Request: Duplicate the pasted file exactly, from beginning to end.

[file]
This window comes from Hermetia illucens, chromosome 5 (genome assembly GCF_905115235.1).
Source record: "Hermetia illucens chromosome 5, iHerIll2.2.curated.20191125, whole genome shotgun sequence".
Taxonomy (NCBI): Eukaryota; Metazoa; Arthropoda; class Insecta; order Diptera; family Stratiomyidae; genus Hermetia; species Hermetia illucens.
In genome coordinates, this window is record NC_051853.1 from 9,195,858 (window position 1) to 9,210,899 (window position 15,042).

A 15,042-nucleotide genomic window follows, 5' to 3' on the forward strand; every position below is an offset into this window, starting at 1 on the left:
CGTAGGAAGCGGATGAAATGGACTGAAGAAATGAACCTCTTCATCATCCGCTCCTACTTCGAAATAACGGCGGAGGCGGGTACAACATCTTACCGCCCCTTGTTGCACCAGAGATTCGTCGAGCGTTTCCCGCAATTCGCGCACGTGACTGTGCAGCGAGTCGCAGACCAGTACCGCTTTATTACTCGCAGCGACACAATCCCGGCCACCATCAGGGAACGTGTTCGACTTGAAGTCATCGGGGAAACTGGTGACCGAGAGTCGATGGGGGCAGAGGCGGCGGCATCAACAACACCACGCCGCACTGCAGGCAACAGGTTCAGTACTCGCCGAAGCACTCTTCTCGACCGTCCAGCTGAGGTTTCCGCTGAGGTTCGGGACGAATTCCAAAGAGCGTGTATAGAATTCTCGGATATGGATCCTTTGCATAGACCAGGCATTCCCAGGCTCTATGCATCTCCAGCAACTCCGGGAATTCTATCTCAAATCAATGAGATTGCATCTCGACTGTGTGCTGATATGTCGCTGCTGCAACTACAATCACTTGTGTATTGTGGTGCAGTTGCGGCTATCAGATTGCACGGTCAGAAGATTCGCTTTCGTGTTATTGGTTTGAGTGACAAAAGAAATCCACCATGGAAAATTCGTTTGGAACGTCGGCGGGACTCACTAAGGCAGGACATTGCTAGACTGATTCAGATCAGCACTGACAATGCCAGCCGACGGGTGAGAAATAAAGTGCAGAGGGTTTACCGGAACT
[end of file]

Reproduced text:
This window comes from Hermetia illucens, chromosome 5 (genome assembly GCF_905115235.1).
Source record: "Hermetia illucens chromosome 5, iHerIll2.2.curated.20191125, whole genome shotgun sequence".
Taxonomy (NCBI): Eukaryota; Metazoa; Arthropoda; class Insecta; order Diptera; family Stratiomyidae; genus Hermetia; species Hermetia illucens.
In genome coordinates, this window is record NC_051853.1 from 9,195,858 (window position 1) to 9,210,899 (window position 15,042).

A 15,042-nucleotide genomic window follows, 5' to 3' on the forward strand; every position below is an offset into this window, starting at 1 on the left:
CGTAGGAAGCGGATGAAATGGACTGAAGAAATGAACCTCTTCATCATCCGCTCCTACTTCGAAATAACGGCGGAGGCGGGTACAACATCTTACCGCCCCTTGTTGCACCAGAGATTCGTCGAGCGTTTCCCGCAATTCGCGCACGTGACTGTGCAGCGAGTCGCAGACCAGTACCGCTTTATTACTCGCAGCGACACAATCCCGGCCACCATCAGGGAACGTGTTCGACTTGAAGTCATCGGGGAAACTGGTGACCGAGAGTCGATGGGGGCAGAGGCGGCGGCATCAACAACACCACGCCGCACTGCAGGCAACAGGTTCAGTACTCGCCGAAGCACTCTTCTCGACCGTCCAGCTGAGGTTTCCGCTGAGGTTCGGGACGAATTCCAAAGAGCGTGTATAGAATTCTCGGATATGGATCCTTTGCATAGACCAGGCATTCCCAGGCTCTATGCATCTCCAGCAACTCCGGGAATTCTATCTCAAATCAATGAGATTGCATCTCGACTGTGTGCTGATATGTCGCTGCTGCAACTACAATCACTTGTGTATTGTGGTGCAGTTGCGGCTATCAGATTGCACGGTCAGAAGATTCGCTTTCGTGTTATTGGTTTGAGTGACAAAAGAAATCCACCATGGAAAATTCGTTTGGAACGTCGGCGGGACTCACTAAGGCAGGACATTGCTAGACTGATTCAGATCAGCACTGACAATGCCAGCCGACGGGTGAGAAATAAAGTGCAGAGGGTTTACCGGAACT